Theatre & The Olympics

Jennifer Butler

  • OnStage Massachusetts Columnist

Watching the Olympics reminds me of being at the theater. Why is that you ask? It is because the Olympics along with Community Theater in general are some of the only places that I have seen true camaraderie.
While watching the Olympics I have seen high 5's everywhere and I also have seen an American swimming competitor take a selfie with swimmers from other countries in the warm up ready room. Then two gymnasts, one from North Korea and one from South Korea, took a picture together even though their country is divided. I have seen other examples of this during the gymnastics and throughout the entire competition. Most of the athletes wished each other luck or gave high fives and congratulatory hugs to those who have won the competition. As they say on TV, they do it “in true Olympic Spirit”.  Recently I saw the women’s 5000 meter track race, when two racers fell and helped each other up in order to finish the race. 

At the Olympics you are competing against others for that coveted gold medal, some from your own country and many from around the world.  Some just want to get on the podium to say that they are one of the best in the world at what they do. In theater it’s anywhere from getting a role in a show at the community level to the allusive Tony Award at the professional level and anything in between.  I have never worked on the professional level but I have worked at community theaters where things are so well run that the quality of the shows could be professional. So my experience comes from the community theater level when I talk about what I know. Working with theater I have seen actors tell each other to “break a leg” both before and after the audition process.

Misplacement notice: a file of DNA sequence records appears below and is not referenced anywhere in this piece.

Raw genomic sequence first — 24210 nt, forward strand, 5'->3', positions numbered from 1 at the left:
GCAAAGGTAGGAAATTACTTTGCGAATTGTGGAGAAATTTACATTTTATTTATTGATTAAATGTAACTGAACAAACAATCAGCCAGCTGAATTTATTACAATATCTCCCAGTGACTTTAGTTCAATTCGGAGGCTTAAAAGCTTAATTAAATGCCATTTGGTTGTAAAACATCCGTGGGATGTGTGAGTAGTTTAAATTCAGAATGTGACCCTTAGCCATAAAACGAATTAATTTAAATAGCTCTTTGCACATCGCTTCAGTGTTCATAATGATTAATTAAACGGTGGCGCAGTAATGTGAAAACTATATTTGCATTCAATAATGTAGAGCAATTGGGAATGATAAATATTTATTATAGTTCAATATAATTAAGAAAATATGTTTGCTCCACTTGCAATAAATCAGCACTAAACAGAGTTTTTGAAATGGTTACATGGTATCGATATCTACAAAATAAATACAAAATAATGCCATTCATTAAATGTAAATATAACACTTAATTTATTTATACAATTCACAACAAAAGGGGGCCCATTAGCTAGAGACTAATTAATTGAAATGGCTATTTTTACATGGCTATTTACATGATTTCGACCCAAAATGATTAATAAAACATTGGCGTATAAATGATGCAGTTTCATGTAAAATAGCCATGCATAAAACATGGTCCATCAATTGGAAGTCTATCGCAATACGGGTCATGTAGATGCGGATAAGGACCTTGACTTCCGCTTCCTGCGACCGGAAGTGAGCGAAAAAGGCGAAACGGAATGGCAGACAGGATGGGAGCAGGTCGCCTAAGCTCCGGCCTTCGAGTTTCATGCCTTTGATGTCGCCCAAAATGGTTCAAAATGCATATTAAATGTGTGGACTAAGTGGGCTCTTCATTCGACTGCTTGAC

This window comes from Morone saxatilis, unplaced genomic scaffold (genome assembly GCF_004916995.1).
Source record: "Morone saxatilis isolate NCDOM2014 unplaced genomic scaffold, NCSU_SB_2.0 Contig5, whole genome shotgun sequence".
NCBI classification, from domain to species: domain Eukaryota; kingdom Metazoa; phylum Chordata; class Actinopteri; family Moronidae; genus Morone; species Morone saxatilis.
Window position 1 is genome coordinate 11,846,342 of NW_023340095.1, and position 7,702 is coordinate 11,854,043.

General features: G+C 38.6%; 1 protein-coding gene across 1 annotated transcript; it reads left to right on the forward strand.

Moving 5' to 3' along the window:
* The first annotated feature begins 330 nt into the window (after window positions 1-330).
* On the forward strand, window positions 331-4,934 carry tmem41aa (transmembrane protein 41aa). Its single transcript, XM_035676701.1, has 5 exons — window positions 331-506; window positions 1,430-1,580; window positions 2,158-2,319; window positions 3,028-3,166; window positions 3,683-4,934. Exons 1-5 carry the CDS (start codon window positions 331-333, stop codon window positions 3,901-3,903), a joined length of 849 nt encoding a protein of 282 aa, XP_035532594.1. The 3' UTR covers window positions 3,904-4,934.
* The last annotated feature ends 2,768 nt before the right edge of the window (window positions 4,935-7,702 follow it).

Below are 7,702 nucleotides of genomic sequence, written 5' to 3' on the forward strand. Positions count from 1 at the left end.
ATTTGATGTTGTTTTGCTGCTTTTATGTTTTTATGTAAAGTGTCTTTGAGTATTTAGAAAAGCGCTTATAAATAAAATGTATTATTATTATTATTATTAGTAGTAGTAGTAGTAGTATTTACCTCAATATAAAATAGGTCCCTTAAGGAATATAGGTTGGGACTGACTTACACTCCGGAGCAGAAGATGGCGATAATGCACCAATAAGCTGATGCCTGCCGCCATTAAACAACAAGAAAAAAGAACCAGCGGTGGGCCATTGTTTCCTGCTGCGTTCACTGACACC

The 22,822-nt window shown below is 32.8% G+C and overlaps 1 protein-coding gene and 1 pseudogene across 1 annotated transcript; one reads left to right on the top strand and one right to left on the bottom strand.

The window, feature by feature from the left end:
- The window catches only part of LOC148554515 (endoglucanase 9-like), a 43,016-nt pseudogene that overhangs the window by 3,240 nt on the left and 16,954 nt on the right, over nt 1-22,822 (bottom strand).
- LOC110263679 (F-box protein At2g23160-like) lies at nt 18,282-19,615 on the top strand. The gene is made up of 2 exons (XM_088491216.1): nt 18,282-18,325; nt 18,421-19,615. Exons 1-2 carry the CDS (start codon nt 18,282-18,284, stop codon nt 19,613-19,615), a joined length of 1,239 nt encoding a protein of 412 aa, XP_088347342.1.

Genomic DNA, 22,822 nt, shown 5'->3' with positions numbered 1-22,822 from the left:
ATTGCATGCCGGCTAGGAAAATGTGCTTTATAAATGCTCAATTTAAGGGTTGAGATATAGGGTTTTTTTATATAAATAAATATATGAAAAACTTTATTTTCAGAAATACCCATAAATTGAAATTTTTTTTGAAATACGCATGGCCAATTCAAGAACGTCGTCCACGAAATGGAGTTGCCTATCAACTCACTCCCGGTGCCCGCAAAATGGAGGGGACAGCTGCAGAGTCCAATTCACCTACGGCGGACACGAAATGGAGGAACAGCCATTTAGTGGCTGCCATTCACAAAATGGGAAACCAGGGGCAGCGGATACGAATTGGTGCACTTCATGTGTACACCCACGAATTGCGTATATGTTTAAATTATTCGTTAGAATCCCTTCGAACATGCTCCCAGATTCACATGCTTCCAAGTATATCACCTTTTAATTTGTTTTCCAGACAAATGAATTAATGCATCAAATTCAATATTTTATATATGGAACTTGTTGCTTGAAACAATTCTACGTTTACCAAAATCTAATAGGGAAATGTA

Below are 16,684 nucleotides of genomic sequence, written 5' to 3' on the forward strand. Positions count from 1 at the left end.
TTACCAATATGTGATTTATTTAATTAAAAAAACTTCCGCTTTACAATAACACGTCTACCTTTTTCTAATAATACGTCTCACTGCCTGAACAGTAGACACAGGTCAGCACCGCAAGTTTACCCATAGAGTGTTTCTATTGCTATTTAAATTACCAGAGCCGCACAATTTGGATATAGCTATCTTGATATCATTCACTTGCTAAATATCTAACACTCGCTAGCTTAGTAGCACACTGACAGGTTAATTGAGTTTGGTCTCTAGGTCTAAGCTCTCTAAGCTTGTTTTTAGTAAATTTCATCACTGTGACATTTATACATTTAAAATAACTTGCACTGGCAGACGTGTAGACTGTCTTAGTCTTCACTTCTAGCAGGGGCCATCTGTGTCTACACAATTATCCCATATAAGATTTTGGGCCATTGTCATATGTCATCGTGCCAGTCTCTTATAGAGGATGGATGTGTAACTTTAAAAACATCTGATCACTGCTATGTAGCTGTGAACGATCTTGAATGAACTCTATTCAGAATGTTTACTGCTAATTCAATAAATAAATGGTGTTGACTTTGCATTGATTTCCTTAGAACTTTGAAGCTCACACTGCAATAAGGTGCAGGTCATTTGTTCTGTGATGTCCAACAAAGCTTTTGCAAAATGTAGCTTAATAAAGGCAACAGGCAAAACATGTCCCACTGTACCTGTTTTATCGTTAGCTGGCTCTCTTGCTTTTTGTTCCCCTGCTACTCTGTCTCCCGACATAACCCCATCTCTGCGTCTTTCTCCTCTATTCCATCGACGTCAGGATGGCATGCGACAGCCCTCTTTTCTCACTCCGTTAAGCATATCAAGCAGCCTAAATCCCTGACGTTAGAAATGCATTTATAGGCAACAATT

In both the Olympics and Community Theater everyone you are with are after the same thing, the gold medal or the role in the show. But if you don't succeed, most are willing to admit that it’s because the other person, or people, were better on that night in that moment.

I must also note that there are cases of poor sportsmanship in both the Olympics and Community Theater. It’s not something that I have personally seen very often, but nonetheless, it does exist and I needed to mention that no one or nothing is perfect. People can easily become upset when they don’t advance to the finals, especially when they were expected to win gold. In theater it can happen when someone does not want to be a part of show, because even though they were offered a role it wasn’t the one that they wanted.

You see, the theater is my home and is something that I love to be a part of. What I have recently realized is that both the Olympics and the theater are unique experiences to be included in. And although I have never been to the Olympics, I can tell just by watching them, that like theater, no matter what you do or how far you make it, it’s a special place to be. Those who are involved both know and admit how special an opportunity it is. The way that the athletes feel about the Olympics is the same way that I feel about theater and that to me makes them one in the same.